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cDNA libraries were prepared according to Illumina’s protocols. Raw data were filtered, corrected, and mapped to locust genome sequence using TopHat2 software. The number of total reads was normalized by multiple normalization factors. Transcript levels were calculated using the reads per kb million mapped reads criteria. The differences between the test and control groups were represented by p values. DEGs were detected by using edgeR package with significance levels at p < 0.05. Principal component analysis (PCA) was accomplished using the princomp and pca functions. Enrichment analysis of the Gene Ontology (GO) was carried out based on an algorithm presented by GOstat.

For qPCR, cDNA was reverse transcribed with 2 μg of total RNA using M-MLV Reverse Transcriptase (Promega, Madison, WI). The relative mRNA levels of targeting genes were quantified by Real Master Mix Kit (Tiangen) with LightCycler 480 instrument (Roche). Melting curve analysis was performed to confirm the specificity of amplification. The primers used for qPCR were presented in Supplementary file 2.

Protein preparation and Western blot analysis

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Ovaries and fat body of tested females were collected and homogenized in TRIzol reagent (5 individuals/sample, 6 biological repeats/treatment). Total protein was extracted following manufacturer’s instructions. Total protein (100 μg) were separated by gel electrophoresis and then transferred onto polyvinylidene difluoride membranes (Millipore). Non-specific binding sites on the membranes were blocked with 5% bovine serum albumin. The blots were incubated with the primary antibodies (rabbit anti-Vg serum, 1:500, Beijing Protein Innovation Co., Ltd., BPI) in TBST overnight at 4°C. After incubation, the membranes were washed, incubated with anti-rabbit IgG secondary antibody (1:5000) (EASYBIO, China) for 1 hr at room temperature, and then washed again. Protein bands were detected by chemiluminescence (ECL kit, CoWin). The antibodies were stripped from the blots, re-blocked, and then probed with an anti-GAPDH antibody (1:5000) (Wang et al., 2013). Protein bands were detected by chemiluminescence (ECL kit, Thermo Scientific). The intensities of the Western blot signals were quantified using densitometry.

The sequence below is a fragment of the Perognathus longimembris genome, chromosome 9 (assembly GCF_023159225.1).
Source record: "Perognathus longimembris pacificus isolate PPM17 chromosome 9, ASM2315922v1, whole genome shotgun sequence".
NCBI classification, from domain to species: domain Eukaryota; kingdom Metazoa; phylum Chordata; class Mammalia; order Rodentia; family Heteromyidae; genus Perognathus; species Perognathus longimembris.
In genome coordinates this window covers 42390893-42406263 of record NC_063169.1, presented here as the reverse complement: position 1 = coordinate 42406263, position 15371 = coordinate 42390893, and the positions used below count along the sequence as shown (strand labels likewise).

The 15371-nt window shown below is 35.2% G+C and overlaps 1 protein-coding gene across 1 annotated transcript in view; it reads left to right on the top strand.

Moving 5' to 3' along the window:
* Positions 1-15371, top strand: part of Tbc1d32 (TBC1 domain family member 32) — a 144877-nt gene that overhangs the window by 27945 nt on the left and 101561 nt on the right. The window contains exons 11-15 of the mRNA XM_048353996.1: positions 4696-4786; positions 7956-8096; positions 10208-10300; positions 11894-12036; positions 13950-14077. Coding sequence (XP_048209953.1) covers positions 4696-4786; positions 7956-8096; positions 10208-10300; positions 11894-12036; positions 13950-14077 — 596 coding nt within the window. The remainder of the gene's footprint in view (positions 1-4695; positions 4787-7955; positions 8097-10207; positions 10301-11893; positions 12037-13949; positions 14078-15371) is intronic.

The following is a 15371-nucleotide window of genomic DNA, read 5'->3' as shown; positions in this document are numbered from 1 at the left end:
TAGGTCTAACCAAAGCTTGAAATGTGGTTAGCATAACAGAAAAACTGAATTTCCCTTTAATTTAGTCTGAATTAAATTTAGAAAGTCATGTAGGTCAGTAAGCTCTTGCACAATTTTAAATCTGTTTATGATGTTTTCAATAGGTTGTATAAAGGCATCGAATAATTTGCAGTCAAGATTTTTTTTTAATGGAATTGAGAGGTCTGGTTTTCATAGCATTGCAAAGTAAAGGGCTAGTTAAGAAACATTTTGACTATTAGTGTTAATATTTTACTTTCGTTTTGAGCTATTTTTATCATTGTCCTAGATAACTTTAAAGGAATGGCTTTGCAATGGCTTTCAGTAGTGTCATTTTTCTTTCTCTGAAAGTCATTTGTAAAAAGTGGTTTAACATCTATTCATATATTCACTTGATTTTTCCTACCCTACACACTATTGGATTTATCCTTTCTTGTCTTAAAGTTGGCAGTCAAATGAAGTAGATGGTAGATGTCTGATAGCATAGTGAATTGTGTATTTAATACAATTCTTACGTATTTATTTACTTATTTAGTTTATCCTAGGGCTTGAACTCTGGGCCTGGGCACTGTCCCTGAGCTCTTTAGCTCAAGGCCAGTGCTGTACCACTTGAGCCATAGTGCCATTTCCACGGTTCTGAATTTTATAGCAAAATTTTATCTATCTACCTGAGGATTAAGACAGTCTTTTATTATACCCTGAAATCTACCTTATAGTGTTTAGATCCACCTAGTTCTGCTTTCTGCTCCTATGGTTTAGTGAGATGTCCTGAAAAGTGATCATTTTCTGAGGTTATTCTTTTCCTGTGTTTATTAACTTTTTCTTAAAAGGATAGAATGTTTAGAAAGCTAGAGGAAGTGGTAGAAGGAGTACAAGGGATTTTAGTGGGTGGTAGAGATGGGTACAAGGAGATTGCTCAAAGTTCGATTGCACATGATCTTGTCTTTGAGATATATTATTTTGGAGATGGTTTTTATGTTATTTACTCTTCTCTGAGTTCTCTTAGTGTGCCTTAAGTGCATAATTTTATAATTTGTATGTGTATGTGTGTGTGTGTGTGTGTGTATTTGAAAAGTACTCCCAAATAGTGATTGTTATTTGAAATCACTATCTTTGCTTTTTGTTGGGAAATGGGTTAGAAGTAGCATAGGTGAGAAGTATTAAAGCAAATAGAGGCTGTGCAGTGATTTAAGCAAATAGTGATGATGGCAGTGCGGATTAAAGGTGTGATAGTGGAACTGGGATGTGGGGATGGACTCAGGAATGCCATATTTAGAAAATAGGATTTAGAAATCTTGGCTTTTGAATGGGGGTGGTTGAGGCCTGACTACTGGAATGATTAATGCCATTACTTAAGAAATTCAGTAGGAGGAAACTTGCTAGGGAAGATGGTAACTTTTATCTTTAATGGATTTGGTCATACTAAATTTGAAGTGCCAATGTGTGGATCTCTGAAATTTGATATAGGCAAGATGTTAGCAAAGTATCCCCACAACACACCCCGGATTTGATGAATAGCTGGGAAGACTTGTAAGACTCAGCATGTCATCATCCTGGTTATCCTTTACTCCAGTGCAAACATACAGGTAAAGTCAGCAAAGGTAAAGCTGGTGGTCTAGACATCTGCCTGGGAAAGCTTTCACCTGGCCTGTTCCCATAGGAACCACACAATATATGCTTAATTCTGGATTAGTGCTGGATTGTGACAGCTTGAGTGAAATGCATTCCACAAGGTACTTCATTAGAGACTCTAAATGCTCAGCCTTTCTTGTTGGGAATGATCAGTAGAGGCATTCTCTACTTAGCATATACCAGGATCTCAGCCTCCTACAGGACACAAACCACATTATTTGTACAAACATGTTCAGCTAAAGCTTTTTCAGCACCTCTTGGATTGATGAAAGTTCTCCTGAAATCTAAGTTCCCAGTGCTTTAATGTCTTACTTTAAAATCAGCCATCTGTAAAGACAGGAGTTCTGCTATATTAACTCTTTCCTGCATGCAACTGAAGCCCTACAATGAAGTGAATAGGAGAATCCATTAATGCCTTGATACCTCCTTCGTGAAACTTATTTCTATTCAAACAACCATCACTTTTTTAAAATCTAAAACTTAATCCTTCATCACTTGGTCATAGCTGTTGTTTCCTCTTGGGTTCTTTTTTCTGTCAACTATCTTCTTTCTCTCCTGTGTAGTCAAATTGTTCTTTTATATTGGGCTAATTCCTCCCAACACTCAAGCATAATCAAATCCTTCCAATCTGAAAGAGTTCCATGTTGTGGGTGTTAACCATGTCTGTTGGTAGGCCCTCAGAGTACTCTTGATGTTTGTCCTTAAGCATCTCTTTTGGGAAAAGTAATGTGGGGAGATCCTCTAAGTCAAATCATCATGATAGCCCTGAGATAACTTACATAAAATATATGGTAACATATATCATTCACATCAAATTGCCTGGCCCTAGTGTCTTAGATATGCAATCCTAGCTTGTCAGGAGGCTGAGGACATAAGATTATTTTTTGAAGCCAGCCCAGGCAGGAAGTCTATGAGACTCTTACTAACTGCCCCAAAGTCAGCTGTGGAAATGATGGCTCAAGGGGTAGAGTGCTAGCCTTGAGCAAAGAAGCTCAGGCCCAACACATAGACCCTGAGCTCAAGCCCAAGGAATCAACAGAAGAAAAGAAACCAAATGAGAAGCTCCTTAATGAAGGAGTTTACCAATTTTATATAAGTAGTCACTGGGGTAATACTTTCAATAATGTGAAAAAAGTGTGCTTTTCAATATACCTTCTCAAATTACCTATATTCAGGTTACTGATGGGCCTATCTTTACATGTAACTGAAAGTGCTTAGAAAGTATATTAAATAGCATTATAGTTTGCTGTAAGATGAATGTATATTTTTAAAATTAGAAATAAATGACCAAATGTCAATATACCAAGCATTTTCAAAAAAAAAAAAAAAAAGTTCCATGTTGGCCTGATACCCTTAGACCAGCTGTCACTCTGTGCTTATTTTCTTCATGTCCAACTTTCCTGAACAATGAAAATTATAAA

JH titer measurement

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Twenty microliters of hemolymph were added to a 1.5 ml tube with 100 μl of 70% methanol and thoroughly mixed. Then, 200 μl of hexane was added to the solution and thoroughly mixed again. The mixture was centrifuged at 5000 rcf for 10 min at 4°C. Then, 150 μl of supernatant was placed into a new tube, and the JH precipitate was dried by nitrogen. The JH precipitate was dissolved in 50% methanol, mixed by vortexing, and centrifuged at 13,000 rpm for 10 min at 4°C. JH III in the supernatant was detected using the rapid resolution liquid chromatography system (ACQUITY UPLC I-Class, Waters, Milford, MA).

An ACQUITY UPLC BEH C18 column (50 × 2.1 mm, 1.7 μm) was used for LC separation. The autosampler was set at 10°C, using gradient elution with 0.1% formic acid methanol as solvent A and 0.1% formic acid water as solvent B. The flow rate was set at 0.2 ml/min. Mass spectrometry detection was performed on an AB SCIEX Triple Quad 4500 (Applied Biosystems, Foster City, CA) with an electrospray ionization source (Turbo Ionspray). The detection was performed in positive electrospray ionization mode. The [M + H] of the analyte was selected as the precursor ion. The quantitation mode was MRM mode using the mass transitions (precursor ions/product ions). The MRM (m/z) of JH III was 267.2/235.2. Data acquisition and processing were performed using AB SCIEX Analyst 1.6 Software (Applied Biosystems).